As we noted recently, the dependence of US states upon federal funds has increased at an alarming rate. When federal policymakers inevitably make cuts to those state and local transfers, state and local governments are faced with making large, sometimes unexpected tax hikes and spending cuts to fill funding gaps. And while the federal government has states increasingly dependent upon those transfers, it has the power to exert control over state and local policy, using funding to influence policy that effectively generates an end-run on Congress and the legislative process. And when states face fiscal crises for their unsustainable budget policies, gross domestic private product suffers. The ensuing debt restructuring process drives families and businesses to flee the states in crisis, not only shrinking private investment and consumption but giving rise to an increasing number, and level, of taxation.

GDP vs GDPP Over the Business Cycle

Also noted by McMaken, the difference between GDP and GDPP helps analyze the business cycle. The figure below shows the year-over-year changes in quarterly GDP and GDPP.

We find that GDPP has year-over-year rates of increase larger than GDP (note again that this excludes government transfer payments). Additionally, GDPP falls more than GDP before recessions. While McMaken remained pessimistic about 2016, we do see a recovery up until the COVID-19 pandemic. The massive increase in 2021 followed by the slump in 2022 is emblematic of government-induced booms from massive government spending and historically expansionary monetary policy programs.

As mentioned earlier, Q1 2024 GDP estimates fell below projections. As expected, GDPP rose in tandem with GDP. The BEA release states that the decrease in inventory investment (one of the causes of GDP coming in below projections) “reflected decreases in wholesale trade and manufacturing.” The increase in consumer spending was also “partly offset by a decrease in goods,” all contributing to slow GDPP growth.

Understanding the Cost of Government

Many people believe that government spending can jump start or boost economic growth. The multiplier effect is a cornerstone of most macroeconomic classes. Yet the embrace of the concept suffers from the classic error of Frederic Bastiat’s Broken Window Fallacy in his equally famous work, What is Seen and What is Not Seen. In it, Bastiat tells a parable of a shopkeeper’s window being broken by his son. Onlookers comfort the store owner, asking, “What would happen to the glassmakers if no window were ever broken?” Sure, the glassmaker is now six francs richer because of the broken window (“What is seen”) but the cost to the shopkeeper is the next highest-valued use of those six francs (“What is not seen”).

In the private sector wealth is created through voluntary exchange. Two or more parties come together voluntarily and exchange goods or services that of equal or comparable value, benefitting all parties involved. As the late economist Walter Williams put it, “With the rise of capitalism, it became possible to amass great wealth by serving and pleasing one’s fellow man. Capitalists seek to discover what people want and then produce and market it as efficiently as possible as a means to wealth.”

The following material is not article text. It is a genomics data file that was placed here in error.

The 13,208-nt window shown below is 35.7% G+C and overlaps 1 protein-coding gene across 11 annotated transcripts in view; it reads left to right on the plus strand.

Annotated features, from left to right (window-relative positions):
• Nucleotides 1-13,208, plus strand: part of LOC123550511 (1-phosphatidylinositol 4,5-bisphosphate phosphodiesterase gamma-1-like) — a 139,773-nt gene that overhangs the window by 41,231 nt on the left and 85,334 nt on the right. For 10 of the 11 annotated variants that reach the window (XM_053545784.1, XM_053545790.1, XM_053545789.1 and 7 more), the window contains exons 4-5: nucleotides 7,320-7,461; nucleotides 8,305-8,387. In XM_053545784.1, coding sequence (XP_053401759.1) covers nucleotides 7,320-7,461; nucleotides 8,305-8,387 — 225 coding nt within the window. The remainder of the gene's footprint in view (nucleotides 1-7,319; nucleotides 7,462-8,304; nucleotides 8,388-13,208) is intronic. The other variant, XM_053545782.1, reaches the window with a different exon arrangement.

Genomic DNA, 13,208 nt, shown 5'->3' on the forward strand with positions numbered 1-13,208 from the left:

Government spending, on the other hand, is not peaceful or voluntary exchange, whatever narratives attempt to frame it as such. Tax revenues are harvested from private citizens by means of coercion and extractive measures. If citizens do not comply and pay their taxes, they face fines and jail time. Paying taxes to remain free of incarceration or not face withering financial penalties is hardly indicative of cooperative exchange. 

The economist James Buchanan noted that when governments decide to finance spending by taking on debt, the effects are two-fold. First, private investors purchasing government debt comes at the cost of whatever other projects investors might have otherwise invested in or provided financing for. As Buchanan put it, spending that is funded by debt is “in effect chopping up the apple trees for firewood, thereby reducing the yield of the orchard forever.” Debt-financed spending also shifts tax burdens from present to future generations. While bond investors trust that their loan will be paid back with interest, future generations will bear the cost of the government spending undertaken today.

With many Americans still feeling the sting of the current tax season, now is an especially pertinent time to reflect on how much money they’ve sent to the government: not only on April 15th, but throughout the year via withholdings, sales taxes, and other takings. Readers should ask themselves, “What could I have done with the money I paid to the government?” And even if one was fortunate enough to receive a refund, all they’ve done is extend an interest-free loan. What might have been done with the monies that were withheld?

Our goal in examining GDPP is to get readers thinking about the “unseen” costs of government and unraveling how much the US government costs private sector growth.